A new type of Land Mine is being used by the Russian Army in Ukraine

A residential area that has been subjected to continued bombing in Kharkiv, Ukraine on Tuesday, April 5, 2022.(Tyler Hicks/The New York Times)

Russian forces in Ukraine appear to be using a new type of weapon as they step up attacks on civilian targets: an advanced land mine equipped with sensors that can detect when people walk nearby.

Ukrainian bomb technicians discovered the device, called the POM-3, last week near the eastern city of Kharkiv, according to Human Rights Watch, a leading human rights group, which has reviewed photos provided by Ukraine’s military.

Older types of land mines typically explode when victims accidentally step on them or disturb attached tripwires. But the POM-3’s seismic sensor picks up on approaching footsteps and can effectively distinguish between humans and animals.

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Humanitarian de-miners and groups that campaign against the use of land mines said the POM-3 would make future efforts to locate and destroy unexploded munitions in Ukraine vastly more complicated and deadlier.

“These create a threat that we don’t have a response for,” said James Cowan, who leads the HALO Trust, a British American charity that clears land mines and other explosive remnants of war to help countries recover after conflicts.

The group began removing unexploded munitions from the Donbas region of eastern Ukraine in 2016 after Russian-backed separatists started fighting the Ukrainian government.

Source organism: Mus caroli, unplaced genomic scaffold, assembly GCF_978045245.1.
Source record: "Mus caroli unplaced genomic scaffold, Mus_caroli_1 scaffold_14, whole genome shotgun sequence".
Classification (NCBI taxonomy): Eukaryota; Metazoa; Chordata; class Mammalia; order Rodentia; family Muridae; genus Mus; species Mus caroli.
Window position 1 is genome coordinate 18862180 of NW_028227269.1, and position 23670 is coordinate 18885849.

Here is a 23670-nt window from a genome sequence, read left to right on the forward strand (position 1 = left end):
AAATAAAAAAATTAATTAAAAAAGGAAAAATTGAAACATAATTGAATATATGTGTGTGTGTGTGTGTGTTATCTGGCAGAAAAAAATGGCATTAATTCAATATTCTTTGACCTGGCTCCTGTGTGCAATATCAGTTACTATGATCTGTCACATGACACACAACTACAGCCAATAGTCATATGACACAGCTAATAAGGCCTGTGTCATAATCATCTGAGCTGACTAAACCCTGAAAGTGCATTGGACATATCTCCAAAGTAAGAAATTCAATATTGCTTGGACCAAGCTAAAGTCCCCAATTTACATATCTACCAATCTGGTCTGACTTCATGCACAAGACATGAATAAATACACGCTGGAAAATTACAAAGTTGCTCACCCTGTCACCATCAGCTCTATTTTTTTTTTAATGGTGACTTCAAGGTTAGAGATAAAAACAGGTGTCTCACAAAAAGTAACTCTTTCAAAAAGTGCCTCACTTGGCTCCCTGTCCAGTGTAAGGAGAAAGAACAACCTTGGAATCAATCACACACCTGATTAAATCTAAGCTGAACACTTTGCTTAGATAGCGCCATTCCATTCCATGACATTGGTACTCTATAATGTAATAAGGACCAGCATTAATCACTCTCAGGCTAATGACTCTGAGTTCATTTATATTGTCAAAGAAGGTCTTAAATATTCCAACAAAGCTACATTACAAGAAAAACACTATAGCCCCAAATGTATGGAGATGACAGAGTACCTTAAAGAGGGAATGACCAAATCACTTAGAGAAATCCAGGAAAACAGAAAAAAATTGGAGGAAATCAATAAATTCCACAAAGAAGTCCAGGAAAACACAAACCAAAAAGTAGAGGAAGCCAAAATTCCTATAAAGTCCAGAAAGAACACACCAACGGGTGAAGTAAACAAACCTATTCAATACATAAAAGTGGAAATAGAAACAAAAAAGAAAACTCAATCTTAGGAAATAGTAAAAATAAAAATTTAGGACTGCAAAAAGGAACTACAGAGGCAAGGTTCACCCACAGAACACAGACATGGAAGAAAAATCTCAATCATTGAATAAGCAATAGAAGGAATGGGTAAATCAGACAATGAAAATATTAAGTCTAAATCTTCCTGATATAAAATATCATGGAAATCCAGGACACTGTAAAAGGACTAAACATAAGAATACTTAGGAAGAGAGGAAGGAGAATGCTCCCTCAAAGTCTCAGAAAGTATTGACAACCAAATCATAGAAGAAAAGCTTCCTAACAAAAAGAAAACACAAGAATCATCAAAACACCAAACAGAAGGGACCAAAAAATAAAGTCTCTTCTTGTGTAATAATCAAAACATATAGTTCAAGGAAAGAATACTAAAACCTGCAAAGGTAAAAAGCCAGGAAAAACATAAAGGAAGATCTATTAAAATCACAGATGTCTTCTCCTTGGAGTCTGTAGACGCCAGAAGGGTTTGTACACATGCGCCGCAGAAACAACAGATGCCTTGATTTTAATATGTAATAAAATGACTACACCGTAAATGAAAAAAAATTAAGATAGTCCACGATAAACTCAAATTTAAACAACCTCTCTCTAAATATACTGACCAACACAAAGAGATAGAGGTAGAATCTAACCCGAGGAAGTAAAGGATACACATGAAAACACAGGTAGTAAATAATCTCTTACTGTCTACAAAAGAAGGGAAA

“We’ll need to find some donors to procure robotics that can allow us to deal with these threats at some distance,” Cowan added.

The POM-3 is typically launched by a rocket and falls back to earth by parachute before sticking into the ground — where it waits, according to CAT-UXO, an online resource for military and civilian bomb technicians. When the mine senses a person, it launches a small explosive warhead that detonates midair, producing fragments that are lethal up to about 50 feet away.

Cowan, a retired British army major general, said his staff of 430 Ukrainians clearing unexploded munitions in Donbas had been unable to continue working since Russia launched a full invasion of the country in late February, with many staff members temporarily relocating in Ukraine. He anticipates that in the future, HALO’s operation across the country will require about 2,500 workers, given that many areas outside Donbas are now contaminated with unexploded munitions as well.



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